They had never restored so much as a motorcycle before, but they learned along the way. “We went into the deep end. Go big or go home,” Pete said. “It just worked out. We just fell in love with it.” When they needed help finding parts, they turned to Hudson County Motors, a Western Star dealership in Secaucus, NJ.

Clair-2“Kenworth, International and Peterbilt cabovers—they’re a dime a dozen—but a Western Star cabover, now that’s really rare.”

“When they came in with a picture of the truck, I was thrilled, because I hadn’t seen one in a while,” said parts technician Pat Kaplan. A self-described pack rat who has worked at the dealership for 30 years, Kaplan discovered a 1979 Western Star “crash book” in the bottom of a drawer. Using that, Western Star inventory records, and some matching White Autocar parts, he helped the brothers find the parts they needed.

The mechanical parts that couldn’t be found were custom made. Though the truck was in good shape, its age and mileage meant a lot had to be replaced to make it show-ready, including the power steering, a new front end, belts and hoses, exhaust system, brakes, tires, lights, fifth wheel, air conditioning, bumpers, wheels, sleeper, upholstery, doors and more. Mike Sowle of Sowle Auto Body in Fultonville, NY handled the sand blasting, frame preparation, bodywork, and the medium blue painting.

The Caporals chose one of the 22 original graphic paint schemes available for that model: bronze-and-rust thunderbird wings sweeping from the grill around to the doors and back. Bobby Klim of Prime Sign in Fonda, NY handled the graphics and lettering. The C&C Trucking name is proudly lettered on the storage compartment doors.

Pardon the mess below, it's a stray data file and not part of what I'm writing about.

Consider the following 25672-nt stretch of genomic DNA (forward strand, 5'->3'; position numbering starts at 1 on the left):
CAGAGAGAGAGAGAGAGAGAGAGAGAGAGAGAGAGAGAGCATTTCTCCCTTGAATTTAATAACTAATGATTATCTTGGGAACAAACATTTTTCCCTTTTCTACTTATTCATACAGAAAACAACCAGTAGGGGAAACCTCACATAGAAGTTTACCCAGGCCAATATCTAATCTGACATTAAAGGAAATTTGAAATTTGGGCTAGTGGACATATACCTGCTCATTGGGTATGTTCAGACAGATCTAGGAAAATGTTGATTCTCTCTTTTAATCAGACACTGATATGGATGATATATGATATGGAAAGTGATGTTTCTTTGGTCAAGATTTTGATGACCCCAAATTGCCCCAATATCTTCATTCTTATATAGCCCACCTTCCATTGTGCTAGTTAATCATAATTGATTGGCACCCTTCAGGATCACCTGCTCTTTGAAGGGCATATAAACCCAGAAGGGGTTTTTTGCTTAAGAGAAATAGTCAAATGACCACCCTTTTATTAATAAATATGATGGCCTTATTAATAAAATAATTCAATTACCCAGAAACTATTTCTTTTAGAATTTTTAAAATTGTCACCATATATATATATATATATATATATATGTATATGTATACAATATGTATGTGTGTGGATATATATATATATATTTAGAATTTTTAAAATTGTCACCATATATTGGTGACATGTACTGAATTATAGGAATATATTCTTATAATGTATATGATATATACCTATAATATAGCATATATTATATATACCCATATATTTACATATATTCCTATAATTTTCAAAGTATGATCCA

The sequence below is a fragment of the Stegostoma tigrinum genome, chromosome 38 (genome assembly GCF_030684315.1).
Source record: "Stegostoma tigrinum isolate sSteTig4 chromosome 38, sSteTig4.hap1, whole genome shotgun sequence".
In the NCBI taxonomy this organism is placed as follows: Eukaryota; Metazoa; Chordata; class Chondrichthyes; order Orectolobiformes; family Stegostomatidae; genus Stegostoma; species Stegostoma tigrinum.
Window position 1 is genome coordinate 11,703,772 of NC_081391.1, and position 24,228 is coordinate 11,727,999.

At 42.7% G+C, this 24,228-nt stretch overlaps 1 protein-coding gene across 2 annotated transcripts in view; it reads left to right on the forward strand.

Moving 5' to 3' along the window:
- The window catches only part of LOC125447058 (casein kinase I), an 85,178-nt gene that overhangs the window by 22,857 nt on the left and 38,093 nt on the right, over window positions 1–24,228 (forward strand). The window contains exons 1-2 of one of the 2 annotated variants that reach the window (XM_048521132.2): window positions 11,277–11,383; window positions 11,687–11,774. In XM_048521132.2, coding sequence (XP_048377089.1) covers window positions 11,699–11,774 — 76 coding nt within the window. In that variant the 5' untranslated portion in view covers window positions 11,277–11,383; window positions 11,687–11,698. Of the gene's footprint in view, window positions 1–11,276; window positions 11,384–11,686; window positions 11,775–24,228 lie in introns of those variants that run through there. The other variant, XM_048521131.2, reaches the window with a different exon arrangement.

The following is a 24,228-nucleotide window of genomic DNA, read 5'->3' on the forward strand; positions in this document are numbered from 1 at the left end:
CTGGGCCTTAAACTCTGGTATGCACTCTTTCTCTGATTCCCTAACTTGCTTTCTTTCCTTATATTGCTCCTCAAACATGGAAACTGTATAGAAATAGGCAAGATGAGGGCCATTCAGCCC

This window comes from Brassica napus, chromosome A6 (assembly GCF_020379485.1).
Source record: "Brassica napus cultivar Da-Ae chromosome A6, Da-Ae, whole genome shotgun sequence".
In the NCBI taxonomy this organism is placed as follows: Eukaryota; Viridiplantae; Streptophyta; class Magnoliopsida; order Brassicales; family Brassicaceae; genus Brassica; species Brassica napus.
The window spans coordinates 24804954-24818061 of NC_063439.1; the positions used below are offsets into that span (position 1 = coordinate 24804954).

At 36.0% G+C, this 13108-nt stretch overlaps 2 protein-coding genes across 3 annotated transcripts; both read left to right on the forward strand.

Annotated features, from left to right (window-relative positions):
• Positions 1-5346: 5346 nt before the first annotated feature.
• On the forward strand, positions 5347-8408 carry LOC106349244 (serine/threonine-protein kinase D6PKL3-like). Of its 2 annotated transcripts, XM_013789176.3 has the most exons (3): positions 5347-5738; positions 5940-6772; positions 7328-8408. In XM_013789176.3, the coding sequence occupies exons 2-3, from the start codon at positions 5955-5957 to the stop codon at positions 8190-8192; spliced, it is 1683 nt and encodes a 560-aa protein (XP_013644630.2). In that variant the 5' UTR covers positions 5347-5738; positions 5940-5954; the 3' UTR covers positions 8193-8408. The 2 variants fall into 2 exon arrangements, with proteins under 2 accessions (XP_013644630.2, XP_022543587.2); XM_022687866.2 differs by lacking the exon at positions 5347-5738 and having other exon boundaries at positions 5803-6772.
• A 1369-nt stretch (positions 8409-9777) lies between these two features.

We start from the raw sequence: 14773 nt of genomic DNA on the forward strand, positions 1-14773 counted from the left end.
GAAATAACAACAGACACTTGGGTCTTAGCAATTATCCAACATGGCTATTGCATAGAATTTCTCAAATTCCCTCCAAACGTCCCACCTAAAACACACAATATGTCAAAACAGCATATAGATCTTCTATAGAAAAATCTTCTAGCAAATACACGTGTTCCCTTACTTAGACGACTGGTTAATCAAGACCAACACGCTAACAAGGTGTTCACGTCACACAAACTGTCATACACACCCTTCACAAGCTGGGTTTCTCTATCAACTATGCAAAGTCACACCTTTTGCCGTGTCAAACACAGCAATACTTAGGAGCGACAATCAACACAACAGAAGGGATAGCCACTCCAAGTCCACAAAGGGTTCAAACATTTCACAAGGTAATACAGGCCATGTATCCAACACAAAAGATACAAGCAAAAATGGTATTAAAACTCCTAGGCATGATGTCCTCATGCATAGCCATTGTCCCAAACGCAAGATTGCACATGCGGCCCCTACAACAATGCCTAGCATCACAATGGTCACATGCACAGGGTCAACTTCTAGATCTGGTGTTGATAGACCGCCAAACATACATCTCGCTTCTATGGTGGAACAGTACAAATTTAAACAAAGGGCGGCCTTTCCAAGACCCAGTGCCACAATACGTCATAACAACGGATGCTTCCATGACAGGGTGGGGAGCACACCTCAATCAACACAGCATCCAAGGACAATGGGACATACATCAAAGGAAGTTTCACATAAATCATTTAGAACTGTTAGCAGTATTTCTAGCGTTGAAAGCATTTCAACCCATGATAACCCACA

“It’s just beautiful,” Pete said. Carl estimated the brothers invested $51,000 for parts, bodywork, the paint job and graphics. Plus, you can’t put a value on the countless weekends of labor, he added.

Since finishing the truck in 2014, the brothers garage it in the winter and take it to regional ATHS and other truck shows in the summer, where it always draws a crowd, many of whom have never seen a Western Star cabover.Clair-3

The brothers gave the finished truck a very fitting name: Clair. It’s derived from the long-gone White truck factory at East 79th Street and St. Clair Avenue in Cleveland. It was converted from truck production to parts fabrication in the late ‘70s. Sadly, the plant was shuttered in 1981 and sold in 1983. White Motor Corp. ceased to exist in 1985. In Clair and other survivors, the spirit of the golden era in cabovers lives on, thanks to the Caporals and others like them who grew up dreaming about big trucks.

“It’s a pleasure to drive,” Pete said. “That truck is pretty tight, no rattles or anything. She tracks down the road really straight and feels very solid.” The Cat engine is slated for a Precious Metals rebuild and the brothers are looking for a stainless steel reefer to tow behind it, just because that combination would look good. They’re thinking about buying and restoring another vintage cabover. “If I had my own building, I’d have two or three more of these by now,” Pete said.

For more information, go to WesternStarTrucks.com.